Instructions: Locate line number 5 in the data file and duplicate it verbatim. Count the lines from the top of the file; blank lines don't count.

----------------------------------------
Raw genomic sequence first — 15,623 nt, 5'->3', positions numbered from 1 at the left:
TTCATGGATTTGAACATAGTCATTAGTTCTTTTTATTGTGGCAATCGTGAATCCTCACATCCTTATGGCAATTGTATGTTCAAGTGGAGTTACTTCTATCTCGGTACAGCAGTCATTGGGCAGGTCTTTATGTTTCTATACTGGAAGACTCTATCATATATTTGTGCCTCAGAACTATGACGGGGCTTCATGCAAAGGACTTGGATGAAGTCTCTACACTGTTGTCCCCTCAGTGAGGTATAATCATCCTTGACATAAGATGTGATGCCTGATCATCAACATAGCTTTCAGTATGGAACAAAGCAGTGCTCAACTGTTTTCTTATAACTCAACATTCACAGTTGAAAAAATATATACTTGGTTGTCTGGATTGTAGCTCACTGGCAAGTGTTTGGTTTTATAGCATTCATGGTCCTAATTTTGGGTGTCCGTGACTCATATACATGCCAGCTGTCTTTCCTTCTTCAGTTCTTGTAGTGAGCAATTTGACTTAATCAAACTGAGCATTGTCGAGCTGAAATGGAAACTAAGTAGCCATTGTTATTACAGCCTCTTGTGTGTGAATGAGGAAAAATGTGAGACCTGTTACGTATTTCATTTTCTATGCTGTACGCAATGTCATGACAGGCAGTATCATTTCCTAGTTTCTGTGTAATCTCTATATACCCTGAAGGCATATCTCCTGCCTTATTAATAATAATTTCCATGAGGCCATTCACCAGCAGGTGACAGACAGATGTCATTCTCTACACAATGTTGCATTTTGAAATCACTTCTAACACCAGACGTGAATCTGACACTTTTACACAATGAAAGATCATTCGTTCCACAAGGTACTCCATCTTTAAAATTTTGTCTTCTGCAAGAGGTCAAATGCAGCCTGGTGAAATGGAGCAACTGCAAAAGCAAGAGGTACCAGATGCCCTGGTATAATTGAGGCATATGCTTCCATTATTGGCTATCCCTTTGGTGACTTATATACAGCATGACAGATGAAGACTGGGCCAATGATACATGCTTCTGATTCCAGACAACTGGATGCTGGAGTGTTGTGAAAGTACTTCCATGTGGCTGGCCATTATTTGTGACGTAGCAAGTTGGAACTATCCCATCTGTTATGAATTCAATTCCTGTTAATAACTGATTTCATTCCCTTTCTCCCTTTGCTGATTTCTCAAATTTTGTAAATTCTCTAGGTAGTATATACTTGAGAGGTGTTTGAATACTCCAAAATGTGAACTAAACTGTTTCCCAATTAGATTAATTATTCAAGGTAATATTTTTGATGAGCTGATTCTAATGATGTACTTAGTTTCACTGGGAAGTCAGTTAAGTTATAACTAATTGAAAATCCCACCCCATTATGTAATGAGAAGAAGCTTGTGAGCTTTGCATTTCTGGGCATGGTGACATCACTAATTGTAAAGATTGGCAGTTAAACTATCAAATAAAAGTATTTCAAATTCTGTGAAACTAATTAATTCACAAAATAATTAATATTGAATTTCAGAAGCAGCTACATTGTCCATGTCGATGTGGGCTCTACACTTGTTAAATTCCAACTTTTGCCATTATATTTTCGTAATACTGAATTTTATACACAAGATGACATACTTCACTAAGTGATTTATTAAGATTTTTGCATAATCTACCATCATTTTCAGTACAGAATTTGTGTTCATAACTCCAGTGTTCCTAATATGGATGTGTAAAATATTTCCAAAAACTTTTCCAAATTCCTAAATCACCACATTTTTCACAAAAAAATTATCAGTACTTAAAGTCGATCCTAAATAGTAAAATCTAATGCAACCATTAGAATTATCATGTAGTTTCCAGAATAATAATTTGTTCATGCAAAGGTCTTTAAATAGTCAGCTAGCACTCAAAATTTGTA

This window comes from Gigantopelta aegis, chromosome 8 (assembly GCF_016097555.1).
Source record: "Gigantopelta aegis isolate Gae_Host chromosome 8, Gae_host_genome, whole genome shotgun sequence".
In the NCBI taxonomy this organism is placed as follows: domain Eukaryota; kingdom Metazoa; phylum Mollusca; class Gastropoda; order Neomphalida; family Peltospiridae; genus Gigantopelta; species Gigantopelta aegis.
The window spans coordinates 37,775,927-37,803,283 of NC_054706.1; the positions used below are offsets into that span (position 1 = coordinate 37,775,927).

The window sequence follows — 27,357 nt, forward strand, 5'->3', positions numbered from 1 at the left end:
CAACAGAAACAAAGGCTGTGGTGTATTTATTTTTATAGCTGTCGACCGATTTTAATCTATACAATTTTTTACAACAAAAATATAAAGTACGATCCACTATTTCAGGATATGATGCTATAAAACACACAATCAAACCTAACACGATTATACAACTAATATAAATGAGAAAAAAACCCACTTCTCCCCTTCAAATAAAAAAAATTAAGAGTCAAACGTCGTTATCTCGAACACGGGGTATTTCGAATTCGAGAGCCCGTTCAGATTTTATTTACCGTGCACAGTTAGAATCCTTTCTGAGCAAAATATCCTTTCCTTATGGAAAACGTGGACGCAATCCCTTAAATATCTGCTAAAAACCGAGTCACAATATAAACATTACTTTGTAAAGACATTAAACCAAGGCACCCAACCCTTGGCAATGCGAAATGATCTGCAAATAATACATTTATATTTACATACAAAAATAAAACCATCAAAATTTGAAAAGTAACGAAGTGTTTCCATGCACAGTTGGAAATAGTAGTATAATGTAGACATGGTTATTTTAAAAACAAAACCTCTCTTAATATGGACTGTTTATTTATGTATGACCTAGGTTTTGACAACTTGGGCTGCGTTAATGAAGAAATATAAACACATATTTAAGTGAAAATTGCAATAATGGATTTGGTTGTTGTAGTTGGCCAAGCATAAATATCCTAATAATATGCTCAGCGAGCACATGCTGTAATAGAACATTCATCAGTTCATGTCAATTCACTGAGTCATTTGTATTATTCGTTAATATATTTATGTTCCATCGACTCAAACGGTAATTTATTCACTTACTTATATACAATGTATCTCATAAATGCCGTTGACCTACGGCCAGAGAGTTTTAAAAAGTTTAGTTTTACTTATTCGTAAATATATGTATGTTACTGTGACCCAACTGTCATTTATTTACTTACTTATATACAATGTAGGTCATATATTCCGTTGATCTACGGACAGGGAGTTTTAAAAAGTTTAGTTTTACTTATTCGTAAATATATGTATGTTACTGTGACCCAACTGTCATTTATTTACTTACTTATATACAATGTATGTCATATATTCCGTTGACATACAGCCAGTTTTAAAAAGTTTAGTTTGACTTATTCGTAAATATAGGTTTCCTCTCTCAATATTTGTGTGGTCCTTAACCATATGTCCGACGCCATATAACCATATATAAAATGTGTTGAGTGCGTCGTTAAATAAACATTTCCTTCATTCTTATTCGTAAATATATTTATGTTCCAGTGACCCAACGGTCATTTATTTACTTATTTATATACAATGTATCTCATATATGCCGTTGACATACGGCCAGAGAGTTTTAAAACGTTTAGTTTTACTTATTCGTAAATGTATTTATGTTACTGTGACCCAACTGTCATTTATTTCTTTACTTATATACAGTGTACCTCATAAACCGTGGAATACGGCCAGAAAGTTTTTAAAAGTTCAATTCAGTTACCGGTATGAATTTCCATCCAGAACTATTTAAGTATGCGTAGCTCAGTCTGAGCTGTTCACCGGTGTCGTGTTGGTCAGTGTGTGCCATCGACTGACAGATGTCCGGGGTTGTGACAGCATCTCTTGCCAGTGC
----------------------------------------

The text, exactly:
In the NCBI taxonomy this organism is placed as follows: domain Eukaryota; kingdom Metazoa; phylum Mollusca; class Gastropoda; order Neomphalida; family Peltospiridae; genus Gigantopelta; species Gigantopelta aegis.